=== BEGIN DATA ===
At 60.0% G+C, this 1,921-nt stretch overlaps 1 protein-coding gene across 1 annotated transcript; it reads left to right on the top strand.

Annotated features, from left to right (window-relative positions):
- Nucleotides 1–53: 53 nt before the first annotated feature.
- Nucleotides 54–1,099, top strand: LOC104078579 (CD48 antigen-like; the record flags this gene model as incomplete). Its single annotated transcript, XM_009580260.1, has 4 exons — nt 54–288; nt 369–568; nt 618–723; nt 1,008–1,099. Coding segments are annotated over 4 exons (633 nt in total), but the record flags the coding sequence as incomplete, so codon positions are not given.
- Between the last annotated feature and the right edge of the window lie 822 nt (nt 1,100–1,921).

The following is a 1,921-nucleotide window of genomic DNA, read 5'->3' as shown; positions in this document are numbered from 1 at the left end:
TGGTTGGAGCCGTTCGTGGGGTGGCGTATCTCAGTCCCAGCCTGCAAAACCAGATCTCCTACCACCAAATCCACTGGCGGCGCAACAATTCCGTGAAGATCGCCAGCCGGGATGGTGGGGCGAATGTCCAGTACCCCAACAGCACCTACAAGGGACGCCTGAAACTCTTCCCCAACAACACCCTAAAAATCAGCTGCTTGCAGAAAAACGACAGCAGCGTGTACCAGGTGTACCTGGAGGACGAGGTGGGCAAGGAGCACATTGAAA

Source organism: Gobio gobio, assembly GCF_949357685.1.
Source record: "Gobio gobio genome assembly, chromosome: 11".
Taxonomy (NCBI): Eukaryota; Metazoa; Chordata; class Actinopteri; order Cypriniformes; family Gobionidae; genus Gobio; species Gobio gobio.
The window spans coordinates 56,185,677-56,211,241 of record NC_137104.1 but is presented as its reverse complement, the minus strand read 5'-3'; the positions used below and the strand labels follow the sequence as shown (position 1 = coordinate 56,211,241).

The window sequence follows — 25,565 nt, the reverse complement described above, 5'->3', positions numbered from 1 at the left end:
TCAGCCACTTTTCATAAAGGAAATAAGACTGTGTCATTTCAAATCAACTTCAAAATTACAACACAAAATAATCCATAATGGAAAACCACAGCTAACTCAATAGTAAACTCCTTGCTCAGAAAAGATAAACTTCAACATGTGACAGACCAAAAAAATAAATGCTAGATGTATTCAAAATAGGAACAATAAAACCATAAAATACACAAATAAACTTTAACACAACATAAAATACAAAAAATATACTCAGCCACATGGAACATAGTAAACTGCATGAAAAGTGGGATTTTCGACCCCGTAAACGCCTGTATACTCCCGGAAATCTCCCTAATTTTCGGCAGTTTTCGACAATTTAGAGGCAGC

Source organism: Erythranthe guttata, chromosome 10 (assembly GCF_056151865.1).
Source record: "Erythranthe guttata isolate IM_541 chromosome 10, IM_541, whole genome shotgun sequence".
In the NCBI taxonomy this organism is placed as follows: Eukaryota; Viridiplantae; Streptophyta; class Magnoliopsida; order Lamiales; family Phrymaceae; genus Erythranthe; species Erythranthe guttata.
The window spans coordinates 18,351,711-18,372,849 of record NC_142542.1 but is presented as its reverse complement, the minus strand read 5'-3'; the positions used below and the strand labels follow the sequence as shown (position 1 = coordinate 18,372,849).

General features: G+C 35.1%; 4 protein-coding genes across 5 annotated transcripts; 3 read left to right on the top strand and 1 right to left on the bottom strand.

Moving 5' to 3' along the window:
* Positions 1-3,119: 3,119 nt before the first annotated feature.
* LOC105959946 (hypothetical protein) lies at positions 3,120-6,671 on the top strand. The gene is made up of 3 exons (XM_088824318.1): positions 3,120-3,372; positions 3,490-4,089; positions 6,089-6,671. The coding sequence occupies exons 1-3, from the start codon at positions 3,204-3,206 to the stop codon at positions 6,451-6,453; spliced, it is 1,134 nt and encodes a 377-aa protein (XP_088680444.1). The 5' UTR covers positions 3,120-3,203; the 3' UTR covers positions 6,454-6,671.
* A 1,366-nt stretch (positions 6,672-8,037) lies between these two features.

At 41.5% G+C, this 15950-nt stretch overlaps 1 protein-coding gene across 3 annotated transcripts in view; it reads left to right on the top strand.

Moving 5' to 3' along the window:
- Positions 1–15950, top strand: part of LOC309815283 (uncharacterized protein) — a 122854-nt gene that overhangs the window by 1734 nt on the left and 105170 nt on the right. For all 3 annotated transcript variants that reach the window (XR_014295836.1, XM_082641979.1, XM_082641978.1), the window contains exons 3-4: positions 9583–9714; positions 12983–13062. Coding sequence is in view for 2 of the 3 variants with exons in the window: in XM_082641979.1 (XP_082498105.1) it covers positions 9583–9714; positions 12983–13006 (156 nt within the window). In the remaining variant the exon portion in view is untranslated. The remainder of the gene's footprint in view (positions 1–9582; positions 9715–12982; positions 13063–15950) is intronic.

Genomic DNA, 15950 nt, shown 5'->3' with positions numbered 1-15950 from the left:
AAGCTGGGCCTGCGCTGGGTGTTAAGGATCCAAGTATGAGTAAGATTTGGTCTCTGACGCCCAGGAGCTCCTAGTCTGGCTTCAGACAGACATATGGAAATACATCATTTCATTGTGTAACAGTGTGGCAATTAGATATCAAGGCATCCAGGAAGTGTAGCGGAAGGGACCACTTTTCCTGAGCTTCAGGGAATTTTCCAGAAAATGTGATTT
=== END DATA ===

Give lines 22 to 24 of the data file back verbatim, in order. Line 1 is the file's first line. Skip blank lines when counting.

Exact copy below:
* A 1,366-nt stretch (positions 6,672-8,037) lies between these two features.

At 41.5% G+C, this 15950-nt stretch overlaps 1 protein-coding gene across 3 annotated transcripts in view; it reads left to right on the top strand.

Moving 5' to 3' along the window: